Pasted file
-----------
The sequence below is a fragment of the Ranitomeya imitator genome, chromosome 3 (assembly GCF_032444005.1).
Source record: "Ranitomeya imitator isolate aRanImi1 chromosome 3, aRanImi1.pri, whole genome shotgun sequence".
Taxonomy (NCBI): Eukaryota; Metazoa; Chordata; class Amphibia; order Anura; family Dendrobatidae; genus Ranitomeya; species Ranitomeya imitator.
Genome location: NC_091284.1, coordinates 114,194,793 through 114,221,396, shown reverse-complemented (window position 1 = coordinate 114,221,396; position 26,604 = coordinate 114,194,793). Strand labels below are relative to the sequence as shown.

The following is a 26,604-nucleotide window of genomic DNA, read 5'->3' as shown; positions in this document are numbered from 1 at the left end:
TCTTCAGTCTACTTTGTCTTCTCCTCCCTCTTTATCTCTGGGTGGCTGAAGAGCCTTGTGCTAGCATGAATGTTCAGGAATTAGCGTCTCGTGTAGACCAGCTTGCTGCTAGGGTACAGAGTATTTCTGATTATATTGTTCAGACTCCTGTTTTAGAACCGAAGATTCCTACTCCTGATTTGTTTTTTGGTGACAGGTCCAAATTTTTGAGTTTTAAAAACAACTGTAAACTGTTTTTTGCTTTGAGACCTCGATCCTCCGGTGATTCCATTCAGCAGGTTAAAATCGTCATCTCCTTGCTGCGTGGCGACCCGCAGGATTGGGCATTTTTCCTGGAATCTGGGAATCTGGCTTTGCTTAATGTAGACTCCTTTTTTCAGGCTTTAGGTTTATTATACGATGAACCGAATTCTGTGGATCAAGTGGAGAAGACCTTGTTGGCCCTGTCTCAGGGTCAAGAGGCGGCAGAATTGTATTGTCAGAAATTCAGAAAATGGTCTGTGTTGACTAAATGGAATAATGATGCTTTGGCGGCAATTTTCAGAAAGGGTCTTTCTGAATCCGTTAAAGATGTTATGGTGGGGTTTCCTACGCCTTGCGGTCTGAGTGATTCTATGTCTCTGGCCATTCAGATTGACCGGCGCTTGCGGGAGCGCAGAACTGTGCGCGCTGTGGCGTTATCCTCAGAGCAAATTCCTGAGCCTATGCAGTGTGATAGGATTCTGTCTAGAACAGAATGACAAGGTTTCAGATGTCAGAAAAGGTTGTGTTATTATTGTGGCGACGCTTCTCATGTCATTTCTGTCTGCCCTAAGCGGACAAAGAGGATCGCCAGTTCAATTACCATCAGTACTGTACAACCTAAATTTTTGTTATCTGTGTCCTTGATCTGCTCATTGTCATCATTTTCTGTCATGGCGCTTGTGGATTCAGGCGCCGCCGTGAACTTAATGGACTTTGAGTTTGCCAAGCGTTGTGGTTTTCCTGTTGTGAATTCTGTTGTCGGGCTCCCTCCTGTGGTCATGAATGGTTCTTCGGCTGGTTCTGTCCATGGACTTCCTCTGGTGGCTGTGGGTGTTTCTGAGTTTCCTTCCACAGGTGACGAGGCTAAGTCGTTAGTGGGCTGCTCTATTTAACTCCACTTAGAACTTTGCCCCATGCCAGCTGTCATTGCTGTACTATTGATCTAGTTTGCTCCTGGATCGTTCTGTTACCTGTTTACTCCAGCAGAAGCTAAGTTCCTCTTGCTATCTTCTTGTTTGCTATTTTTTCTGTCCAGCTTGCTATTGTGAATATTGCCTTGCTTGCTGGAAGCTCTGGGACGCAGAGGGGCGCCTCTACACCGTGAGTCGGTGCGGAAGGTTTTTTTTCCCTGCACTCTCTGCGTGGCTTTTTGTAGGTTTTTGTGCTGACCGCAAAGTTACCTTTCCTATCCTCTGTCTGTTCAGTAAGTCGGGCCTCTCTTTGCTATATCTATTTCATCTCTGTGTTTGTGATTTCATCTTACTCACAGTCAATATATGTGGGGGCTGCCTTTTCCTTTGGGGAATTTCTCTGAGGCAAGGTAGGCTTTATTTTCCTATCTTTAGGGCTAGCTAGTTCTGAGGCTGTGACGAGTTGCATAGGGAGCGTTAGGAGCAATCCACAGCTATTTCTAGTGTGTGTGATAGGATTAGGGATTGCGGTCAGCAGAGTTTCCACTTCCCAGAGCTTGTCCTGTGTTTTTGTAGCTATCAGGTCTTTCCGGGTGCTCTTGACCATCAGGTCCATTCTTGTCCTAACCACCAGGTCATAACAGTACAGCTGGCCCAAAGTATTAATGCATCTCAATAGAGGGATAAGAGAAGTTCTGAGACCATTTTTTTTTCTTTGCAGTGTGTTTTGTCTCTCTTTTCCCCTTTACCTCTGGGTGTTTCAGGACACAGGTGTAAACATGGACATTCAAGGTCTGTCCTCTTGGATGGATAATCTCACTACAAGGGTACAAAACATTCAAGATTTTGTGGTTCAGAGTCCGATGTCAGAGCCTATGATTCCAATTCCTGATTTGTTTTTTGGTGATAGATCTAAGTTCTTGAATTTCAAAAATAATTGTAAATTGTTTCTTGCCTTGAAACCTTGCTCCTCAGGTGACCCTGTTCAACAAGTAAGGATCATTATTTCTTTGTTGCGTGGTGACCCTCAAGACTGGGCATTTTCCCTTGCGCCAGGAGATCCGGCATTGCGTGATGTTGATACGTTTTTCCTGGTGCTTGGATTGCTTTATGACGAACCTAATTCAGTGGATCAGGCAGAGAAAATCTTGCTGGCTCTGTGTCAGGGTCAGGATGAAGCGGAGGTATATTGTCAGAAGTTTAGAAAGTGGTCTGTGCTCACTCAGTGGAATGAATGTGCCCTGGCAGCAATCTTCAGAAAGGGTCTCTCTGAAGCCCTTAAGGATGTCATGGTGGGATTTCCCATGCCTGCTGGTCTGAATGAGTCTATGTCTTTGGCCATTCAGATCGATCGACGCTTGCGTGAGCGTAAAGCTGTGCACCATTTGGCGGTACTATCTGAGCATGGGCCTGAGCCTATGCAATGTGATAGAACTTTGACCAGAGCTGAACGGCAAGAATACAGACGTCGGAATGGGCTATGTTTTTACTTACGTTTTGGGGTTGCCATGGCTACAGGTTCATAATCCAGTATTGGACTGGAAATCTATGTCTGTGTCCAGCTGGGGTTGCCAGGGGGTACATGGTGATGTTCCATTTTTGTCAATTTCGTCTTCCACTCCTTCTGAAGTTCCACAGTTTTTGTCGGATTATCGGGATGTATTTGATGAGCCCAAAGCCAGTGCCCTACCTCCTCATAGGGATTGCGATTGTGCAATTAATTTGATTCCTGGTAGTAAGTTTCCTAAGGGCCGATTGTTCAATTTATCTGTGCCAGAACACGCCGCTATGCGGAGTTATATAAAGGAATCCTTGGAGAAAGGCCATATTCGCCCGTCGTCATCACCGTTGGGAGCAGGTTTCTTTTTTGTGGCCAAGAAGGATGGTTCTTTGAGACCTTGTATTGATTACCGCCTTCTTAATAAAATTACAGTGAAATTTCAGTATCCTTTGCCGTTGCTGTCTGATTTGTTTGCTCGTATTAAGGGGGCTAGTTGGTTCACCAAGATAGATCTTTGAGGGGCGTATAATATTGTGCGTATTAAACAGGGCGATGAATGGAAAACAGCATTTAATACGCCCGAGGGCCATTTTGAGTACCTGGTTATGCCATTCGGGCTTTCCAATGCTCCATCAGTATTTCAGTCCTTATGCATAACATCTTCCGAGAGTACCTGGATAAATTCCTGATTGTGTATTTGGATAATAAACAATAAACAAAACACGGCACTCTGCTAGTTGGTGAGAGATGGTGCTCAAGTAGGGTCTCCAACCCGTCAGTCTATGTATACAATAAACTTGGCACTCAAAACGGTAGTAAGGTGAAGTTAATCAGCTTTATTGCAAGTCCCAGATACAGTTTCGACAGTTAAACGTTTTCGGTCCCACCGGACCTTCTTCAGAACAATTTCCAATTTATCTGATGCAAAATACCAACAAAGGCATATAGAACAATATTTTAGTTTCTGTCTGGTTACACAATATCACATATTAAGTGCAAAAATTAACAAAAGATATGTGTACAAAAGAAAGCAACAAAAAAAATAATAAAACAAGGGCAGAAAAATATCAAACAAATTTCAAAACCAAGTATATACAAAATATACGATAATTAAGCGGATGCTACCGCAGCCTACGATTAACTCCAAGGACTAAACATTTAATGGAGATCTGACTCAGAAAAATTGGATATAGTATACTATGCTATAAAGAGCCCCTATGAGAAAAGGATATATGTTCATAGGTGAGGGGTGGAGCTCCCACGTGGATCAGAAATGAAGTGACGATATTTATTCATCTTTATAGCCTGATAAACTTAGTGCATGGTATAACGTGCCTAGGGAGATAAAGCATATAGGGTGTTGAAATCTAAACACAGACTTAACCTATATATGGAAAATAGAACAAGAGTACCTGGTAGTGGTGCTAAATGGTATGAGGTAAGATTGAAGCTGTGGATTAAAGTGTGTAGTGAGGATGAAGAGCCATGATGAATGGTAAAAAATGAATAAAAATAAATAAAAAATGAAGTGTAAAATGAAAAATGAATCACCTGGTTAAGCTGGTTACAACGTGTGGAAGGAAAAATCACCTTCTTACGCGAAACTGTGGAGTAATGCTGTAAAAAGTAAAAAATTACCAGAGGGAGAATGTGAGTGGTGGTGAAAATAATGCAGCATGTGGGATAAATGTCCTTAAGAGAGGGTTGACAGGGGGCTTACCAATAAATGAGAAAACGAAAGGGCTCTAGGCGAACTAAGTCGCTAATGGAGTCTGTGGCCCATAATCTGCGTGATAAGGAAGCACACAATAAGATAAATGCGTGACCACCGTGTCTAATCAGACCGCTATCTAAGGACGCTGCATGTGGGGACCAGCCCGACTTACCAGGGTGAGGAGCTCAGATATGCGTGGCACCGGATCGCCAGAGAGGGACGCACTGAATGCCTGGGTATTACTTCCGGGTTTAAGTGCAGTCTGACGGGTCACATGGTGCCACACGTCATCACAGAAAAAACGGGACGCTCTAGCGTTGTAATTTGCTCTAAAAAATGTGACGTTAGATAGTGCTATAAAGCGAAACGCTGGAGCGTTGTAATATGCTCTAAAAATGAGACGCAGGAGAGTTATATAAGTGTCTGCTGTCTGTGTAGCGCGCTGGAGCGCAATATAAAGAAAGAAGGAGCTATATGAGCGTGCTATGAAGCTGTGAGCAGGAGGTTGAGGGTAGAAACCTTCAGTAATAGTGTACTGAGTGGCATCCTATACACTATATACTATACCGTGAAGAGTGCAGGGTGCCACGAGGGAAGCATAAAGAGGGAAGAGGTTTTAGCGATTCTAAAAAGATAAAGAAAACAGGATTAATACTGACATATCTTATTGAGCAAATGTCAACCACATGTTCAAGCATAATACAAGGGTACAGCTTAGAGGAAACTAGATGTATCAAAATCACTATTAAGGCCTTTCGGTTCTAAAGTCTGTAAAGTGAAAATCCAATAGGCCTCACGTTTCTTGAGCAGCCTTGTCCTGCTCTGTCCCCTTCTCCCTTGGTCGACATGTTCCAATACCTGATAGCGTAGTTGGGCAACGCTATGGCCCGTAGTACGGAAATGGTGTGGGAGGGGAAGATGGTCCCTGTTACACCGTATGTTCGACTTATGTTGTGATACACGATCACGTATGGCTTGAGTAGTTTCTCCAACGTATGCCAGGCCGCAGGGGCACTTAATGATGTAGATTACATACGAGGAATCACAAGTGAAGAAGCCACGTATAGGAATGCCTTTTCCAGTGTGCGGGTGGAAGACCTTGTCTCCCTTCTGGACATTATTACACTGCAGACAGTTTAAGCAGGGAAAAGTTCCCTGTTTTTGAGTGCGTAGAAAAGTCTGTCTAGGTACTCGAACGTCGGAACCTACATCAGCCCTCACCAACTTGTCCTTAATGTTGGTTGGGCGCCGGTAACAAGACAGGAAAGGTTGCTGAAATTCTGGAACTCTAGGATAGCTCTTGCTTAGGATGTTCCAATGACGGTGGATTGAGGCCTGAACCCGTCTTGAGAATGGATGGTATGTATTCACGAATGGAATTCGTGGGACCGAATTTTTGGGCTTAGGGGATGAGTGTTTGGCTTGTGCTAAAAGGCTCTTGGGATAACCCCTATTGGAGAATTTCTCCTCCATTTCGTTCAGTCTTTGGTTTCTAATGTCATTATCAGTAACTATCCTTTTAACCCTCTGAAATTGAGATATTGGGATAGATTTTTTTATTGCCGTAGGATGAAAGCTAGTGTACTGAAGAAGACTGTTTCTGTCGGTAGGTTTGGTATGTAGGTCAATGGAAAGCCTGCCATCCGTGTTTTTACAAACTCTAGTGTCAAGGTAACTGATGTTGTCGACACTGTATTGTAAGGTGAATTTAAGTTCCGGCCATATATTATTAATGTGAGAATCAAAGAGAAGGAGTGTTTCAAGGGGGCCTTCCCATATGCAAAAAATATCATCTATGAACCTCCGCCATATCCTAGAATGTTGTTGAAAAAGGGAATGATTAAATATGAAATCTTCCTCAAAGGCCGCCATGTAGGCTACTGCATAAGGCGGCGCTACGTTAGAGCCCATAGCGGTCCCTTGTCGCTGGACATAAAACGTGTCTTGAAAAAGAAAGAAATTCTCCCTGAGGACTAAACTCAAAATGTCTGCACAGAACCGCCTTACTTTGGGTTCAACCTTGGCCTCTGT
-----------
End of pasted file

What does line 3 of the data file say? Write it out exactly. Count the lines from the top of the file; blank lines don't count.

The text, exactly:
Taxonomy (NCBI): Eukaryota; Metazoa; Chordata; class Amphibia; order Anura; family Dendrobatidae; genus Ranitomeya; species Ranitomeya imitator.